Tuesday, May 14, 2013

Life is but a dream, y'all



I'm tempted to write about Angelina Jolie, but good lord - everyone is going to write about her. The short version of my thoughts on her decision to not only do the pre-emptive strike on her body, but also write about it for the New York Times is: it made me feel sad.

What a surreal moment in history this is. Am I the only one feeling it? Angelina, an archetype of sex, cutting off her breasts because of something in her DNA. Sad - but also weird. Who would have guessed, yesterday, that this would happen?

Similarly surreal yesterday was watching the Soyuz capsule separate from the International Space Station, then drop from the sky - like a damn rock - onto the forlorn steppe of Kazakhstan, with three astronauts inside. Good lord! I miss the space shuttle. At least they could land as if on an airplane when they came and went from space.

If you don't know about Chris Hadfield, who was the Space Station commander for five months, please google his name right away. He posted on FB and twitter throughout his time up there, made life on board the station seem real to us regular folk. I learned so many things, saw many incredible photos of earth, and was charmed by him as well. His video cover of David Bowie's Space Oddity went viral to such an extent I feel certain you've seen it. Just in case you haven't:



Even ten years ago, no one would have imagined this. No one could have. It's a beautiful cover - melancholy, unlike the original which was meant to be ironic. Col. Hadfield showed us how inspiring it would be to see the earth from up there, no matter the discomforts. Only in the Age of Aquarius could a Canadian astronaut, on a mission that has become more or less routine, have such a far-reaching impact within our society. Well ... wow!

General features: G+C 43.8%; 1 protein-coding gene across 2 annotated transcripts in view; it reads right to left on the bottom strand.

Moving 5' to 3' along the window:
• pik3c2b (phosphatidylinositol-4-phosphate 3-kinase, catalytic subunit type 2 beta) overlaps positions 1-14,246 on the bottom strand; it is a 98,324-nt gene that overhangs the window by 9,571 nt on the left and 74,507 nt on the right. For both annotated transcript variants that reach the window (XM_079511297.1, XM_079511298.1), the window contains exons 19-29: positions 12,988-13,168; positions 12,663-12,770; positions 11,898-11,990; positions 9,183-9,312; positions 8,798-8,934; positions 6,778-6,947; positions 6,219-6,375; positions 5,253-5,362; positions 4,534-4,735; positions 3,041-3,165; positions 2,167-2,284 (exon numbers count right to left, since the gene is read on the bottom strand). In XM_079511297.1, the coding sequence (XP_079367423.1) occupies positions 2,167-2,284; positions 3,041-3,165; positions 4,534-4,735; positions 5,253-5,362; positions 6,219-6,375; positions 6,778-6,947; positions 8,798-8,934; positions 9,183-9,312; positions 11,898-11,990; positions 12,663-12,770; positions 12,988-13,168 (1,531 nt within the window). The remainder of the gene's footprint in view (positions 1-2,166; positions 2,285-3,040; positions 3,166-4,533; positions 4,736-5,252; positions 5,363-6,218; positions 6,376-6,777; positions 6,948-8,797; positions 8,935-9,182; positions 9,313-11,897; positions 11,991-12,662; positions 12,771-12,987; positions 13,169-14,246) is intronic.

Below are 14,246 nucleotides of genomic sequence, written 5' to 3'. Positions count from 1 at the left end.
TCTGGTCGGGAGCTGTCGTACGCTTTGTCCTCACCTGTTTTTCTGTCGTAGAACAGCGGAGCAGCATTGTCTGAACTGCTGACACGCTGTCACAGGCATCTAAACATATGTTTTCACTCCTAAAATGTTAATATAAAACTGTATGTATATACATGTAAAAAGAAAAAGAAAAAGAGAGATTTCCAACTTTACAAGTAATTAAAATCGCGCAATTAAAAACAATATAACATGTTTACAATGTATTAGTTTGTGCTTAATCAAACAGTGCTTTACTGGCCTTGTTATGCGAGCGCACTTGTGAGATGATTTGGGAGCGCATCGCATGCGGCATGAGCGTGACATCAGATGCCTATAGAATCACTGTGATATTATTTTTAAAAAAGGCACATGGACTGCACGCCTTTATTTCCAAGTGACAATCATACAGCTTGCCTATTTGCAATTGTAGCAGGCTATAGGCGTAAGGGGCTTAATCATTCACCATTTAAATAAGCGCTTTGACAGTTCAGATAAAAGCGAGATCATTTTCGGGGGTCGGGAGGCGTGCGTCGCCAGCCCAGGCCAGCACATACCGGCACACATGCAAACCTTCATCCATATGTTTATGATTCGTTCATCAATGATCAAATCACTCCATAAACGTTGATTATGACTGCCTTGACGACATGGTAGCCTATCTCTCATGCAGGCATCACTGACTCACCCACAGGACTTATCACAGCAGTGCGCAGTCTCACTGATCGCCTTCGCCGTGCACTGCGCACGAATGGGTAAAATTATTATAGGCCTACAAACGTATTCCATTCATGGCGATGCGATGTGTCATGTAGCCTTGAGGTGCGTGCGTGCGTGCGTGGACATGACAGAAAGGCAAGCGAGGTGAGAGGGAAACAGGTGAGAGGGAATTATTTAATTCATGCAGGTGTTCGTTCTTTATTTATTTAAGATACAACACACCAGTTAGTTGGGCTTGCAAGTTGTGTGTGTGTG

My dream life has been off the charts this week in terms of the surreal factor, as well as the intensity and vividness of the dreams. I planted some potent seeds before the eclipse, announcing I would teach a class in shamanic healing techniques this summer. I've been working on the outline passionately; it feels like I'm channeling something - I can't stop writing and thinking about it. At night after writing and thinking about the class, I lay my head on my pillow and dream vivid, three dimensional dreams. When I wake up, it takes me a minute to separate from the dream - they are powerful, I'm telling you. I worked the eclipse and now it's working me.

More craziness: here come the Brood II cicadas! They're beginning to hatch already. I'm talking about Magicicagadas, people. They are NOT locusts and they are NOT the mournful August cicadas of summer. These guys bring a goofy, wild, joyful energy as they hatch, fly, mate and die. When Brood X rose in the early 2000s, I could not stop giggling. Jake could not stop eating them, but apparently they weren't that bad for him as he never suffered for a second in the wake of a cicada chow down.

It's one thing after another this spring.